You shall have moved from, I want to write to the last chapter, my book Title.’ To something like, ‘Finish looking for quotes to use at the beginning of every chapter today.’ Or ‘Research similar books on Amazon.com on 24th July 2016’
See how this (deadlines) brings your work (goals) closer to you compared to when you just think about your big book project and the whole year you have to write it?
This helps you give your draft presence in your life every single day – and you know what happens with repetition? Getting back to work on the draft gets easier as days turn into weeks and weeks turn into months.
The power is in taking big goals, breaking them down into smaller pieces, tagging each piece with a realistic deadline and doing your best (even if you don’t like the work) to see that every deadline, finds you ready for the next piece.
You should remember at all times that smaller pieces are what makes the big goals what they are.
Goals build on each other, and every piece that you work on promptly, leaves you more room to experience new challenges – to achieve more of what really matters to you as a person.
Even when you are building a house, you can’t just hang bricks in the air (even if you’re able to do this) and expect that at the end of it all your goal of a multi-storey building, will no longer be something just in your head, but something people can actually see, touch, even lease.
What does all this have to do with being a better person?
The purpose of this post is to show you a better way to think about all the numerous goals you have.
If you have read everything here and promise to give your goals deadlines, you’re soon going to:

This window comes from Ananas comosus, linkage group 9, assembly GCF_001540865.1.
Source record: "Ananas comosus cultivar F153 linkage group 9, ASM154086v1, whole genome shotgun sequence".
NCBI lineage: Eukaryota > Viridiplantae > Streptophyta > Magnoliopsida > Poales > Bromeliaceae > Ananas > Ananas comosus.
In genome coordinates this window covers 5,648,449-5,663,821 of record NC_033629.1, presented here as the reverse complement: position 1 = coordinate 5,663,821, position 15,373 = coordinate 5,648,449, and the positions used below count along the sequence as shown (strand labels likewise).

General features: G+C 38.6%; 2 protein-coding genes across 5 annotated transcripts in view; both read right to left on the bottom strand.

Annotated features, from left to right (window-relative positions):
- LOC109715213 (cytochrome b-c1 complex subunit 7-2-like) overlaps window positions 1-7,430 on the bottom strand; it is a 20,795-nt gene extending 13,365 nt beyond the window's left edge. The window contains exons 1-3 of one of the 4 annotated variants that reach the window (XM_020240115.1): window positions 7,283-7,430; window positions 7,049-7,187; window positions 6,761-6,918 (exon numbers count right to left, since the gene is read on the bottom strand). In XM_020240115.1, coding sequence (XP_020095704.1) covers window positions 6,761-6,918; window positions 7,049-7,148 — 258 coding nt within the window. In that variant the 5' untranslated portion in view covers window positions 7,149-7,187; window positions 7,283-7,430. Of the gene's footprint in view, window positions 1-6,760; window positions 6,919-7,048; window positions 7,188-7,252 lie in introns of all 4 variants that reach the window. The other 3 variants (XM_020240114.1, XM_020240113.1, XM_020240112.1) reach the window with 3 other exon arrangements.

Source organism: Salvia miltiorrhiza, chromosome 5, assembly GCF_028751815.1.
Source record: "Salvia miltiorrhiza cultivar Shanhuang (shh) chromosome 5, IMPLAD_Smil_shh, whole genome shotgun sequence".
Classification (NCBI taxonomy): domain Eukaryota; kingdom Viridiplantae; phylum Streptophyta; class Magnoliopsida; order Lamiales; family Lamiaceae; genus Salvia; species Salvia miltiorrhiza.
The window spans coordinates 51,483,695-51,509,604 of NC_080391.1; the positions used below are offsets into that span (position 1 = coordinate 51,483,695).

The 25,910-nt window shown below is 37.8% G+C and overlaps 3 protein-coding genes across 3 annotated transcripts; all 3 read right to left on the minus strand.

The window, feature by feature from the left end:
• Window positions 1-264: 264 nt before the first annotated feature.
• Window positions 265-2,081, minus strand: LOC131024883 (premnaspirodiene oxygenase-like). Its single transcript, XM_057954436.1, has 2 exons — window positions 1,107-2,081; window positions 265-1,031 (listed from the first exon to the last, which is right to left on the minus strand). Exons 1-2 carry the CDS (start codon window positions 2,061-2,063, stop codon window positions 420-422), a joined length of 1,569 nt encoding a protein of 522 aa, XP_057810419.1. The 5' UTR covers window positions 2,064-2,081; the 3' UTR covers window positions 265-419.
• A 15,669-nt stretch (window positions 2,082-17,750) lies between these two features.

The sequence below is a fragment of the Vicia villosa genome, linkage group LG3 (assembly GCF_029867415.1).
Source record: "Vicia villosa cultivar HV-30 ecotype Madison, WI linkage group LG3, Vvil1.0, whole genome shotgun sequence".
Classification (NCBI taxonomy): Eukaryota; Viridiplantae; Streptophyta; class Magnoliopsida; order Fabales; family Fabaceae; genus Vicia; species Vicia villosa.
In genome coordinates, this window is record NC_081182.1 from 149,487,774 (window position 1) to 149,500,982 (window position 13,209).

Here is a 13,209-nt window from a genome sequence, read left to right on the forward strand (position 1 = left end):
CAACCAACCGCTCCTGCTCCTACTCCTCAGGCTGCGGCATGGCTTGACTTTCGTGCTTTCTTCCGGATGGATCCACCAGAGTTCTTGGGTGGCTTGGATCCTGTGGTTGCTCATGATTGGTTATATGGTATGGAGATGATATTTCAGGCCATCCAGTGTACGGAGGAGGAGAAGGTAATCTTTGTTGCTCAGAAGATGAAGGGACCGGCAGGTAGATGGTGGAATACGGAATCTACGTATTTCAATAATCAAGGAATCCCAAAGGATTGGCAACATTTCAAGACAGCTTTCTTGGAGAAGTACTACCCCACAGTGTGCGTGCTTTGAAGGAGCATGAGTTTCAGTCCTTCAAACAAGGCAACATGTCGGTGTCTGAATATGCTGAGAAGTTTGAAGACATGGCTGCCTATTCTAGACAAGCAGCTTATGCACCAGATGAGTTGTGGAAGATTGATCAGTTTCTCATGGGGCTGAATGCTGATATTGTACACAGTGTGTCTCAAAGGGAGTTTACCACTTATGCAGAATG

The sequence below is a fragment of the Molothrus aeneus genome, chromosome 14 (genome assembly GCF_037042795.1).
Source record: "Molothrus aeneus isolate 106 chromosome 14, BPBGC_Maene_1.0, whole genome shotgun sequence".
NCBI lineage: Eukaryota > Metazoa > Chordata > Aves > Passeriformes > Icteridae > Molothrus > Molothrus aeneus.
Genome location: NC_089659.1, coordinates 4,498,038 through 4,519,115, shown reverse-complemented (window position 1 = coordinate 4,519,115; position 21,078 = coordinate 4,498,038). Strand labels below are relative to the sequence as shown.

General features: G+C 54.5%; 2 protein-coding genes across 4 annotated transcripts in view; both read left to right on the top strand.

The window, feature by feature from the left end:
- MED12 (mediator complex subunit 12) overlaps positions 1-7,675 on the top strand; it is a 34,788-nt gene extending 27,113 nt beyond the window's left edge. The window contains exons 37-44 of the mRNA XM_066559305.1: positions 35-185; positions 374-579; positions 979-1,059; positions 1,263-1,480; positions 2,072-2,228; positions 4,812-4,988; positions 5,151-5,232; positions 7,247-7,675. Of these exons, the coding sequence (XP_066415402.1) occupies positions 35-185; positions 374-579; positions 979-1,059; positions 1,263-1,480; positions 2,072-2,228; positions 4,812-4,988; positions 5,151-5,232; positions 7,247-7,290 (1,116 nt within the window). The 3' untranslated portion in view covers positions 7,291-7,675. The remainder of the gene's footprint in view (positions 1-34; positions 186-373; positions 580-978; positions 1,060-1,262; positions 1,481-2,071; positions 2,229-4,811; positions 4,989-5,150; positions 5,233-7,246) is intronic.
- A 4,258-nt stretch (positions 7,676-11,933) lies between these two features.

- realize how much you put more of your time into better use
- realize how much you enjoy the process that comes with working on every goal you have, and three,
- realize that it is easier to reach achievement faster than you used to.
In life, we also have smaller goals that fit into a bigger picture – like your life’s purpose. When you look at the example of the book Title above, it may look like a very big goal.
But when you put it side by side with one of your major goals, say, living your life’s purpose, it looks different. It is small. Writing the book now looks like a small piece within a big goal – becoming a better person.
If your goal is to reduce the amount of time you spend watching TV every single day by 30 minutes or 1 hour, that may be a smaller piece in a big goal.
When one goal is delayed, there might be several other goals that are put on halt. When this happens, you could easily find yourself entertaining feelings of worthlessness and inadequacy.
What do you do now that you know your goals have influence on each other?
Goals are connected, like pieces of puzzle – or pizza.
Whether we achieve them or not, they have a direct impact on our lives, self-worth and more.
If you have not been looking at goals like this before, this is the best time to start.
If you have known this for a long time but you are not respecting the deadlines you give to your goals, this is the second best time to start doing things in a better way.
There’s always another chance to learn and to start doing things the hard way. Here’s one.
While at it, find people pursuing similar goals and those who have achieved what you are still struggling with to learn from each other, encourage each other and grow together.[read recent articles on Prifad.com to help you be a better person]